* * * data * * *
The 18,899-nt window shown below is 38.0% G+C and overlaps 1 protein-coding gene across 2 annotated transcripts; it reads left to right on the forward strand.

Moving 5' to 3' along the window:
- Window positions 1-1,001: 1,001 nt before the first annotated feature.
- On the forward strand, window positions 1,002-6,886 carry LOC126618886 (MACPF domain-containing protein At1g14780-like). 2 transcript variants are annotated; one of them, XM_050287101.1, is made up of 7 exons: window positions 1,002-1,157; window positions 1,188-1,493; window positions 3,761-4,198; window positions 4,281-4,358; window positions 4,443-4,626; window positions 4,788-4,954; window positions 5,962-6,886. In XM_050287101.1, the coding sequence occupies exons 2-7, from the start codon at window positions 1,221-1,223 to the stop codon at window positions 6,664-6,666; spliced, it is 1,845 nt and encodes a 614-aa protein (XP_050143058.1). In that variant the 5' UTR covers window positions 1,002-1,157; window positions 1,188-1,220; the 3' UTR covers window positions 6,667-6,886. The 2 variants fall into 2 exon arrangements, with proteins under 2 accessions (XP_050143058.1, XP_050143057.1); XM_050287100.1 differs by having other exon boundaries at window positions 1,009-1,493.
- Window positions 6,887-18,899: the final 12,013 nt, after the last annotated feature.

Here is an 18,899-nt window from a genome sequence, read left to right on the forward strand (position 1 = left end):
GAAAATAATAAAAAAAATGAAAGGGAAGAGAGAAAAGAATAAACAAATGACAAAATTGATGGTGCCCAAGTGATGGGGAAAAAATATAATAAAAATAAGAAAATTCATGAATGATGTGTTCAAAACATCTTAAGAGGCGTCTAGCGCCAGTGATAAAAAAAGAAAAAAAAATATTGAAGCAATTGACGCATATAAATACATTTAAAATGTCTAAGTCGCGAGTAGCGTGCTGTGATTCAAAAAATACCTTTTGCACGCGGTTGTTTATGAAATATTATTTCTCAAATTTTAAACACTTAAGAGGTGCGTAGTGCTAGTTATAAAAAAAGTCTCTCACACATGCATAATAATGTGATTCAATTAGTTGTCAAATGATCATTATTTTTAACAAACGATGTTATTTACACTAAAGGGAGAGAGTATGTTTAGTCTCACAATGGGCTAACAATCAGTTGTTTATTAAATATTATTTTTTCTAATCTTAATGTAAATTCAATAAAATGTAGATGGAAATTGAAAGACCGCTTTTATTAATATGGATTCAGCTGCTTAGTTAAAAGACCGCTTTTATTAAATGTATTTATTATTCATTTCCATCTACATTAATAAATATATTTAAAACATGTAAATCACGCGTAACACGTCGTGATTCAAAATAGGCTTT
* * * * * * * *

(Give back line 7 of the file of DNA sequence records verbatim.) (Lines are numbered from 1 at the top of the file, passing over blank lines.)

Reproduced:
GAAAATAATAAAAAAAATGAAAGGGAAGAGAGAAAAGAATAAACAAATGACAAAATTGATGGTGCCCAAGTGATGGGGAAAAAATATAATAAAAATAAGAAAATTCATGAATGATGTGTTCAAAACATCTTAAGAGGCGTCTAGCGCCAGTGATAAAAAAAGAAAAAAAAATATTGAAGCAATTGACGCATATAAATACATTTAAAATGTCTAAGTCGCGAGTAGCGTGCTGTGATTCAAAAAATACCTTTTGCACGCGGTTGTTTATGAAATATTATTTCTCAAATTTTAAACACTTAAGAGGTGCGTAGTGCTAGTTATAAAAAAAGTCTCTCACACATGCATAATAATGTGATTCAATTAGTTGTCAAATGATCATTATTTTTAACAAACGATGTTATTTACACTAAAGGGAGAGAGTATGTTTAGTCTCACAATGGGCTAACAATCAGTTGTTTATTAAATATTATTTTTTCTAATCTTAATGTAAATTCAATAAAATGTAGATGGAAATTGAAAGACCGCTTTTATTAATATGGATTCAGCTGCTTAGTTAAAAGACCGCTTTTATTAAATGTATTTATTATTCATTTCCATCTACATTAATAAATATATTTAAAACATGTAAATCACGCGTAACACGTCGTGATTCAAAATAGGCTTT